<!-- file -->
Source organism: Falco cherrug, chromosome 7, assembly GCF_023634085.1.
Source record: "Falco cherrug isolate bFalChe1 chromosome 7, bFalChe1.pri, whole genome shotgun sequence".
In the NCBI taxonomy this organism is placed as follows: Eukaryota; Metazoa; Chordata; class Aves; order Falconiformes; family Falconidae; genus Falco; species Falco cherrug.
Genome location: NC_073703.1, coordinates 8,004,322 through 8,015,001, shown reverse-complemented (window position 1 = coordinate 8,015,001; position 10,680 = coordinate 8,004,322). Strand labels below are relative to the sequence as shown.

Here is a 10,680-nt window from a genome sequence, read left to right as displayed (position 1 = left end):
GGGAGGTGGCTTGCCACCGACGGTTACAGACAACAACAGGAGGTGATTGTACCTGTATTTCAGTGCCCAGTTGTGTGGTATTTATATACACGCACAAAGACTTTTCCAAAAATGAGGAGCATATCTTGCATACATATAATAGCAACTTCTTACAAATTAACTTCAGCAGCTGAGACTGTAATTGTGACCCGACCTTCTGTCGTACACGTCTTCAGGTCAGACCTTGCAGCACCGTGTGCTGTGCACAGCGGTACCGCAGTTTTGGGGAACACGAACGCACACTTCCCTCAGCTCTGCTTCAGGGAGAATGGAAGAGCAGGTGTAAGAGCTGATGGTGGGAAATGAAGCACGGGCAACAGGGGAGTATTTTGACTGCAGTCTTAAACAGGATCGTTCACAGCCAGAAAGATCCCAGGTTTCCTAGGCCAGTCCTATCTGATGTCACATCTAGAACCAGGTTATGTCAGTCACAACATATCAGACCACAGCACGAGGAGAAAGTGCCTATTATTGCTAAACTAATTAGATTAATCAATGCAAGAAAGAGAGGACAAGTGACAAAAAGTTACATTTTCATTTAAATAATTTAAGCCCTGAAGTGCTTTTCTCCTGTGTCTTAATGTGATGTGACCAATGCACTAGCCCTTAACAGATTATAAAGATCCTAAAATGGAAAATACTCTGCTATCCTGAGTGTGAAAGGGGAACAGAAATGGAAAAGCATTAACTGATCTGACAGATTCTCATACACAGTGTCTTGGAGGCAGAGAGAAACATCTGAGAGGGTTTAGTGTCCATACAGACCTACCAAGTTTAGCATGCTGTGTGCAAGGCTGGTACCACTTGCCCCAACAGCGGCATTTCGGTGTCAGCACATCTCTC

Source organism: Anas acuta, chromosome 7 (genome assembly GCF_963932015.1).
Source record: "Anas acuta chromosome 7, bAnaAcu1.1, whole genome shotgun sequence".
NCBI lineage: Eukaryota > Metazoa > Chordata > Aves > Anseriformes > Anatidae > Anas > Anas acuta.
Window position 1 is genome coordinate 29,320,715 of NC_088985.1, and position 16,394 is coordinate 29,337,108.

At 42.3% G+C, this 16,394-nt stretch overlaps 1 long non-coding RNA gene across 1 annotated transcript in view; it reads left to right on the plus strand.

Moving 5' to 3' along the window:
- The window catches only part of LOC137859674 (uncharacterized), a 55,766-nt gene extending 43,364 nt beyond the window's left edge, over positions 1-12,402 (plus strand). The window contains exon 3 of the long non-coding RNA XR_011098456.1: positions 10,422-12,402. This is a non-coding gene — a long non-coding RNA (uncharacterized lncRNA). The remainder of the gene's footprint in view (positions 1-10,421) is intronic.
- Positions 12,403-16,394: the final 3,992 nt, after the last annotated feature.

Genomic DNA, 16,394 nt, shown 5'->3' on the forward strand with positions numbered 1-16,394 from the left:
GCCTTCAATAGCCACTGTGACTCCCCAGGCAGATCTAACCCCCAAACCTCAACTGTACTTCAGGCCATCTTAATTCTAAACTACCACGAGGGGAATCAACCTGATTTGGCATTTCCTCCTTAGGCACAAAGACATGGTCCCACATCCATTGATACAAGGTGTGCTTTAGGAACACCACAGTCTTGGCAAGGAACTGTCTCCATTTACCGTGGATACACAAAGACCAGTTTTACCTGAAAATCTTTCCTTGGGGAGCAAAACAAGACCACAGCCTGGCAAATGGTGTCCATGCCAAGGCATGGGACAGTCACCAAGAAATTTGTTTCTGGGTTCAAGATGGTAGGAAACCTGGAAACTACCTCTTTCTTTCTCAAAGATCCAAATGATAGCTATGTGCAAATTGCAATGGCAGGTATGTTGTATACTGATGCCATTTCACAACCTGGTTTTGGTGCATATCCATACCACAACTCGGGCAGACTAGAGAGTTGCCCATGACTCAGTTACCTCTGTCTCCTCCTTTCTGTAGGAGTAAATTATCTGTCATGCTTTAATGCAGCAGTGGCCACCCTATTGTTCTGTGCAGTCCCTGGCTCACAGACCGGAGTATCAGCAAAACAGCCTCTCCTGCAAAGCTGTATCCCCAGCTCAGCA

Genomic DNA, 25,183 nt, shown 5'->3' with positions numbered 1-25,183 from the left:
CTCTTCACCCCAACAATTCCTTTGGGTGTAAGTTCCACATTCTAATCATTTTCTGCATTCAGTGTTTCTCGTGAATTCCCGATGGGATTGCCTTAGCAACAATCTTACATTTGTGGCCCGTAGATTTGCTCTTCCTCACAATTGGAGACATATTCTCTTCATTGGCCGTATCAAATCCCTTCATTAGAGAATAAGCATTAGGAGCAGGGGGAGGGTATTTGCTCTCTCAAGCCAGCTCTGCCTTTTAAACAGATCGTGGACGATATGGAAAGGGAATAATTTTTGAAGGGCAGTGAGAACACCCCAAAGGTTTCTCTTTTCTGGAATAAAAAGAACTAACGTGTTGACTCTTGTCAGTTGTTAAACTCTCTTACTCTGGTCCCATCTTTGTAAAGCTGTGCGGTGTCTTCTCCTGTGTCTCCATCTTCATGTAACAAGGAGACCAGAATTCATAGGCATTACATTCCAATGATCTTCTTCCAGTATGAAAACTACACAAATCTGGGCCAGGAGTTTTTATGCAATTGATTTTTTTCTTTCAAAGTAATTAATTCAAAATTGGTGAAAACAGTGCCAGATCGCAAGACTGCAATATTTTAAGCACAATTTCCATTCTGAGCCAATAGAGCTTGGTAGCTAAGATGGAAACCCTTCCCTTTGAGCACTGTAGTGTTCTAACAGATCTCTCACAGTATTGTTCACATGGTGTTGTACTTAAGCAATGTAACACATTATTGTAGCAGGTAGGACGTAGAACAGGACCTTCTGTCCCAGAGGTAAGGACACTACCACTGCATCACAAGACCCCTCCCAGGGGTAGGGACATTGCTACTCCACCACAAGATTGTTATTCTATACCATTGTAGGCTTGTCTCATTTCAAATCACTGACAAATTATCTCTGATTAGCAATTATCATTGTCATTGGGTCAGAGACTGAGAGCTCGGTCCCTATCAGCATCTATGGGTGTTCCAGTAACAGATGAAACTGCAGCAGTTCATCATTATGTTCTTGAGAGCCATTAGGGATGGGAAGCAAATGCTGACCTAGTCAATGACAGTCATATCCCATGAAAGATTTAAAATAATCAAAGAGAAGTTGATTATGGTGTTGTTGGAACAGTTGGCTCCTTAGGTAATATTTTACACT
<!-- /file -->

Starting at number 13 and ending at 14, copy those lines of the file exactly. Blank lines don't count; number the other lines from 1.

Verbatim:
- The window catches only part of LOC137859674 (uncharacterized), a 55,766-nt gene extending 43,364 nt beyond the window's left edge, over positions 1-12,402 (plus strand). The window contains exon 3 of the long non-coding RNA XR_011098456.1: positions 10,422-12,402. This is a non-coding gene — a long non-coding RNA (uncharacterized lncRNA). The remainder of the gene's footprint in view (positions 1-10,421) is intronic.
- Positions 12,403-16,394: the final 3,992 nt, after the last annotated feature.